Light-Up Valentine Card Activity

Light up your love with paper circuits this Valentine’s Day - no soldering required! This tutorial will guide you through how to create simple paper circuitry using only copper tape, a coin cell battery, a LilyPad Button Board, and an LED.

alt text

We’ve adapted some free pop-up templates for use with electronics. We’ll be covering the electronics build in this tutorial and linking to the original project’s instructions for the pop-up parts.

Materials and Tools

Here is a list of all the materials and tools you’d need to follow along:
  • Copper Tape with conductive adhesive (~18" of tape per card)
  • LED in the color of your choice
  • Coin Cell Battery - 12mm (CR1225)
  • LilyPad Button Board
  • Card stock (2-3 pieces per card)
  • Vellum or Parchment Paper (optional) - creates a nice diffused effect for LEDs in the center of the heart in the I <3 U design
  • Clear Tape
  • Glue stick/Glue
  • Scissors/Hobby Knife
  • Decorating Supplies - stickers, markers, or paints to embellish your designs (optional)

Step 1: Print Templates

Print your templates out on card stock. If needed, adjust your printer’s margins, or choose ‘Fit to Page’ in the print settings. The card template is slightly smaller than the paper, so make sure to cut along the black border for the final card size.

Set the pop-up pages aside for now. We’ll build our circuit first and then assemble the pop-up once the electronics are all installed.

I <3 U Template - 2 pages

I heart you card template

 If you have a Silhouette Electronic Cutter, click here to download a Silhouette Studio file for the pop up layer

Pixel Heart Template - 2 pages

pixel heart card template

 If you have a Silhouette Electronic Cutter, click here to download a Silhouette Studio file for the pop up layer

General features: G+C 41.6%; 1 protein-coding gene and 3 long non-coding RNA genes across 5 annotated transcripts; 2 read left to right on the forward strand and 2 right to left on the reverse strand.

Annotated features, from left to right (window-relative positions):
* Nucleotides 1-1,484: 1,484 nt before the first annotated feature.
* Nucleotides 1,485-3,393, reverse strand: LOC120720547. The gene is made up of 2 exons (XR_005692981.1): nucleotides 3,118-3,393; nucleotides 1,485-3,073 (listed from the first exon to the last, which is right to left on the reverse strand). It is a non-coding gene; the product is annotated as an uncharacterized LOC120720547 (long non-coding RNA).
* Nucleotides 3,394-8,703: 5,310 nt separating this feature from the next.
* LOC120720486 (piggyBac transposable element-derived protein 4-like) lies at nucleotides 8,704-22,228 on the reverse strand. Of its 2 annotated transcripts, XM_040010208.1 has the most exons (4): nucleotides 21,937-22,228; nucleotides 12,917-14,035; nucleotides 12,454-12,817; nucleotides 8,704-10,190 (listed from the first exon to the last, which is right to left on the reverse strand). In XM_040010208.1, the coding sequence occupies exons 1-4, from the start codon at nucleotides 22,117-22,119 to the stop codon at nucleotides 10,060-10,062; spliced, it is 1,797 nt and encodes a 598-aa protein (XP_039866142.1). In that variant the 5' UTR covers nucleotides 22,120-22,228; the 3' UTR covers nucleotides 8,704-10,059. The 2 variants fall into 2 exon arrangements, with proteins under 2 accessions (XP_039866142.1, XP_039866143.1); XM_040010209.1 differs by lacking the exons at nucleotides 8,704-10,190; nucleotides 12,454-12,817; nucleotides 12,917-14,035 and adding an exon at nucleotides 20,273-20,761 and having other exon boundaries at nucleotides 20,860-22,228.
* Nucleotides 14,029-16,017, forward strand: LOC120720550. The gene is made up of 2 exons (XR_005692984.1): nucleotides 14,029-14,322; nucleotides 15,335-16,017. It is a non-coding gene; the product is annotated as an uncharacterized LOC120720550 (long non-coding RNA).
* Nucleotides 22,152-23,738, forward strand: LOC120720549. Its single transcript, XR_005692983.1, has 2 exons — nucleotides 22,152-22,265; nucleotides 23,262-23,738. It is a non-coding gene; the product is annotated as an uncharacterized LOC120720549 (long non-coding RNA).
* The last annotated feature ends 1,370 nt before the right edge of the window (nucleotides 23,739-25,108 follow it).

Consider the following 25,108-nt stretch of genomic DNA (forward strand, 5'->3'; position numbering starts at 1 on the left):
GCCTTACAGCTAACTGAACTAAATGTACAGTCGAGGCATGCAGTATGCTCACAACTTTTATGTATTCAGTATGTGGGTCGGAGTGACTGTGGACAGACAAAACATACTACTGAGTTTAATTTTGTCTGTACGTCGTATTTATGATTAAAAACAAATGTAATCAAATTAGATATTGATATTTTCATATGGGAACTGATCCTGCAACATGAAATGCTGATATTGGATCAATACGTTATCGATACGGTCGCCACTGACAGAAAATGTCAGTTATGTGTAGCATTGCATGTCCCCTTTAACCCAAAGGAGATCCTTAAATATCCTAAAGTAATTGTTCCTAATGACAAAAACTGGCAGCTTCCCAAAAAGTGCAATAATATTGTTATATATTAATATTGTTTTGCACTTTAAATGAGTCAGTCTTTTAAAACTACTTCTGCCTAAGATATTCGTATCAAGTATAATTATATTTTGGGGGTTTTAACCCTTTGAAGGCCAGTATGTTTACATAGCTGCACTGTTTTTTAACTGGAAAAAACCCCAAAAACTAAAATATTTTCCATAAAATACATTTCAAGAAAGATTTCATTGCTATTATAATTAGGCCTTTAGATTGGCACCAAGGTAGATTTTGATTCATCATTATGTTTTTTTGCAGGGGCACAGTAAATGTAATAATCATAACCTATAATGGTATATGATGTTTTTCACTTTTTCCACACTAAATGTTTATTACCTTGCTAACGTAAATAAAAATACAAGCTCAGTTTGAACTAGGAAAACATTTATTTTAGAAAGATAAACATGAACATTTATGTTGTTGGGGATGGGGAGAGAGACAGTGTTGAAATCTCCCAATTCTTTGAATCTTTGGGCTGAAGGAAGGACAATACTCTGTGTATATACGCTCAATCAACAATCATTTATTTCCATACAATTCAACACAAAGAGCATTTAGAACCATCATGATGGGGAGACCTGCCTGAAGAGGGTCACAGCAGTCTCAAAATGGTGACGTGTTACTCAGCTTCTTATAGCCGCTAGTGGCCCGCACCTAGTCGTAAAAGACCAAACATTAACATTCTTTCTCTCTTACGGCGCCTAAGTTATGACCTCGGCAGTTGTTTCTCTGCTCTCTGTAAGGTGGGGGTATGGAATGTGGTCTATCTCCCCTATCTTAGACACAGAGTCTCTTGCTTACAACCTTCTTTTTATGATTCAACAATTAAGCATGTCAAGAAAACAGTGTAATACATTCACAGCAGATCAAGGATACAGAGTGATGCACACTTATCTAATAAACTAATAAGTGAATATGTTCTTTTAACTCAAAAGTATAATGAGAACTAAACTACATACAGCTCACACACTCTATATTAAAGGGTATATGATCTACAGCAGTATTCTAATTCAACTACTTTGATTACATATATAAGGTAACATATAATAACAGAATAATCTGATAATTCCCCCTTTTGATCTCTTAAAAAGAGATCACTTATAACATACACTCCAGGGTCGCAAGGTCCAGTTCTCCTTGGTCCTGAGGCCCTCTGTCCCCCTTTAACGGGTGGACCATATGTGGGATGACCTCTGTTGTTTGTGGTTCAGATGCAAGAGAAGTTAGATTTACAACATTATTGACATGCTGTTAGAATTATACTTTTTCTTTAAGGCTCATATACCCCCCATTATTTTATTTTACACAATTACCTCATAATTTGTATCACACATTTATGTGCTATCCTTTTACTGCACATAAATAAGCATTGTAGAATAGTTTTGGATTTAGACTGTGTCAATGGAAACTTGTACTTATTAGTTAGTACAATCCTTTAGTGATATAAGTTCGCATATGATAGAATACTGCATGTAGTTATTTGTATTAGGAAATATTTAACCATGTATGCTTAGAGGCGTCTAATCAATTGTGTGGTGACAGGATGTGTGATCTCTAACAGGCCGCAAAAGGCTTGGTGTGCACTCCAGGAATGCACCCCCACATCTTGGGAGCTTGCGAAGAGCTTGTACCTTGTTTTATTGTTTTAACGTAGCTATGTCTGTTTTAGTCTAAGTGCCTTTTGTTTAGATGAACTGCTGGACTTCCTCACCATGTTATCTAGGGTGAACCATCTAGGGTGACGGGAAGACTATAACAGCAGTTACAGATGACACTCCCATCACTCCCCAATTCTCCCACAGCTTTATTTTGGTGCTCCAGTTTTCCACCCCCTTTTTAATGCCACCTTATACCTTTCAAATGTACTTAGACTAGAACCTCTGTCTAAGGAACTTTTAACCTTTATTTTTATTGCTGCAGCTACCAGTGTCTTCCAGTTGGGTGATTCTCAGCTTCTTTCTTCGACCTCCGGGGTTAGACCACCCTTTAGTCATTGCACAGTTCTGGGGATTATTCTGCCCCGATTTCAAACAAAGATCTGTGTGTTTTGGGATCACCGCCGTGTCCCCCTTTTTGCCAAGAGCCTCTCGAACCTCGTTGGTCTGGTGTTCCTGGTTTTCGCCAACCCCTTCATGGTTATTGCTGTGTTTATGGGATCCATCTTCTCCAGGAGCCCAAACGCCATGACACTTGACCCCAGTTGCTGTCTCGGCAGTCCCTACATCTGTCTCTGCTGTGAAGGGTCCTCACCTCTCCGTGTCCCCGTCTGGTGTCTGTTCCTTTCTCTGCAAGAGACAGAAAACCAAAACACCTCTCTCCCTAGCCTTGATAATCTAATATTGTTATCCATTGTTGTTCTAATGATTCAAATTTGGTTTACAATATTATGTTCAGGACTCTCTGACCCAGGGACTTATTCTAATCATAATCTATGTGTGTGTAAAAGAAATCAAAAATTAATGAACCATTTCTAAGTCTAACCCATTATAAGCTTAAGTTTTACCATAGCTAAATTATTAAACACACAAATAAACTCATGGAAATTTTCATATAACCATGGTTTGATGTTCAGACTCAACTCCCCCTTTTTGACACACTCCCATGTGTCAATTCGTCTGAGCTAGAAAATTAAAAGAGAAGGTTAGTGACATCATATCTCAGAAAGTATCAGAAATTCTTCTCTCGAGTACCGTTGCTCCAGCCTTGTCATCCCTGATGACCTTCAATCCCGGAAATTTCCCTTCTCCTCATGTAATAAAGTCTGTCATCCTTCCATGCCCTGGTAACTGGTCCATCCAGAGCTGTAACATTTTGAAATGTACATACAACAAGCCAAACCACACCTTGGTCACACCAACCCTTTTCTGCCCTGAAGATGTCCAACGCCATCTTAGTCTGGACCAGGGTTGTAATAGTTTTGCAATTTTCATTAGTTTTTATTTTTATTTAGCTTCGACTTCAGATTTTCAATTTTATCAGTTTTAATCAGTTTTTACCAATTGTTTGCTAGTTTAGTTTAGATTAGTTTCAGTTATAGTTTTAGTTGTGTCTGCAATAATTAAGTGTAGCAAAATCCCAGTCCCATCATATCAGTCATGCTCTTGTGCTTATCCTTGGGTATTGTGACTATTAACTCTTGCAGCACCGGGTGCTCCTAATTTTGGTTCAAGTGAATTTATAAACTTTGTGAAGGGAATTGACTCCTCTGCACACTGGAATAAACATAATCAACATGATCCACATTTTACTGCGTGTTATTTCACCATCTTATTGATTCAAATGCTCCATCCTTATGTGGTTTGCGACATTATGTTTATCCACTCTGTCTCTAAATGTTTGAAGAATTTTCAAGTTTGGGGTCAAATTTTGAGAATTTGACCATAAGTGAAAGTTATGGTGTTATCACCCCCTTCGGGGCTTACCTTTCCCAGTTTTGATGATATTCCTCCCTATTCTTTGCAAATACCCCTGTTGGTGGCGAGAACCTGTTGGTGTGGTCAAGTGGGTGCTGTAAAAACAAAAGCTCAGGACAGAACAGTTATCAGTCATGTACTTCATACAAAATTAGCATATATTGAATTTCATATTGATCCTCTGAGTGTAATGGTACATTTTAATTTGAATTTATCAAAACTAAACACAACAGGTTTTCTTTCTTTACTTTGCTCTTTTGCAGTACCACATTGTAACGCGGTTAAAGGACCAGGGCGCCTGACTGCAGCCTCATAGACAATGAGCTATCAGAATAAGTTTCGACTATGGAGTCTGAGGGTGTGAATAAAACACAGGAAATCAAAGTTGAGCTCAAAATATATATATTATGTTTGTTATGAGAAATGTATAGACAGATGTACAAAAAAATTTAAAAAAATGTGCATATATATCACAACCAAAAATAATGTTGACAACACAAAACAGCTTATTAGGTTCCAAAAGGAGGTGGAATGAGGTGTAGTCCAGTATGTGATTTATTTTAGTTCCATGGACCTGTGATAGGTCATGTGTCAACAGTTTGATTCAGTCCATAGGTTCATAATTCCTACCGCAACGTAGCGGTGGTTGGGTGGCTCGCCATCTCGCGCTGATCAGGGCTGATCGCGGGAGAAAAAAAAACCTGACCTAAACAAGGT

Frame Template - 2 pages

frame card template

 If you have a Silhouette Electronic Cutter, click here to download a Silhouette Studio file for the pop up layer

Step 2: Create Copper Traces

Time to create a path for our electricity with copper tape. We’ll be demonstrating with pictures from another paper circuit project, but the process is the same for these cards. Each has icons to help guide you in constructing the circuit.


icons for paper circuit


Line A

Take a look at the template and find the circle marked A. Peel away a few inches of the paper backing from the copper tape and stick down along the grey line. Cut the tape when you reach the scissors icon.

placing copper tape

Line B

Next we’ll place tape along Line B, which includes a corner. To keep a solid connection of copper around corners, we’ll be using a folding technique to press the tape into shape.

Start by sticking the copper tape down until you reach the corner, then fold the tape backward on itself. Use a fingernail or pen to give it a good crease at the edge. 

folding copper tape

Then carefully move the tape down around the corner - you should see the fold forming - and press down flat against the paper. The neatness of the fold doesn’t matter that much, it will be covered by your pop-up in the end. Finally, cut the tape when you reach the scissors icon. 

copper tape corner

 Line C

The last copper tape line will also form a battery holder. We’ll start by folding ½" of copper tape onto itself, sticking the adhesive sides together to form a flap. 

copper tape battery holder

This allows the top of the copper to fold down over the coin cell battery - the positive side of the battery is the top and negative side is the bottom, which allows us to create a ‘battery sandwich’ with copper tape touching each side.